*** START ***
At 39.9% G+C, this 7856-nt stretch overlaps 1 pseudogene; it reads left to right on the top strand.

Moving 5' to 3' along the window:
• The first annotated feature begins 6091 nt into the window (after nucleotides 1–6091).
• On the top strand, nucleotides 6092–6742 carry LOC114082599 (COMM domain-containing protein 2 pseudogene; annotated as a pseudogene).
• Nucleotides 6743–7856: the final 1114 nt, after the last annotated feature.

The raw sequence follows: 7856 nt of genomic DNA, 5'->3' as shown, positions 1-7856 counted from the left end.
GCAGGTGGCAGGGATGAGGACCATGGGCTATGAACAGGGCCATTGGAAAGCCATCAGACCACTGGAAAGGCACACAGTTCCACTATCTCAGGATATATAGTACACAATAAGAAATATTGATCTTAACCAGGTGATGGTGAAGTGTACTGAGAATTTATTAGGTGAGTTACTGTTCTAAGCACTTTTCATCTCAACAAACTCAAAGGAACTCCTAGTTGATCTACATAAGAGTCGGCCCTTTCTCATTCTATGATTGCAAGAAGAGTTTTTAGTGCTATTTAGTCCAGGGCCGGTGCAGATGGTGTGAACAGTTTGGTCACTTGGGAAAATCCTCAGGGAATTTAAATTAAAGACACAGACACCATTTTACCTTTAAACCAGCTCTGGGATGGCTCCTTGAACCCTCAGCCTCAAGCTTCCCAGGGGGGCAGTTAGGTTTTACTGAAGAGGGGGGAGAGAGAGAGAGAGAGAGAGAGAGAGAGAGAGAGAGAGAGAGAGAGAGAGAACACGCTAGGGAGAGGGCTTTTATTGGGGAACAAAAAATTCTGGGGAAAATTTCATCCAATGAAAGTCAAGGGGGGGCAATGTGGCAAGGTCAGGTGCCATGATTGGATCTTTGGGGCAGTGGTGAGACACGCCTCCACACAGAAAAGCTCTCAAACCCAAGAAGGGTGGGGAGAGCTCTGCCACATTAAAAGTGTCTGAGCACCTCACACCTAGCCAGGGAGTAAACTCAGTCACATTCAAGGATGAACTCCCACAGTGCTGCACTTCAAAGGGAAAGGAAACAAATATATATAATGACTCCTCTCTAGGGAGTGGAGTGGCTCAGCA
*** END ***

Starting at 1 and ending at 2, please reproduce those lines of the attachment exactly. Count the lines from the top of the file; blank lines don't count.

At 39.9% G+C, this 7856-nt stretch overlaps 1 pseudogene; it reads left to right on the top strand.

Moving 5' to 3' along the window: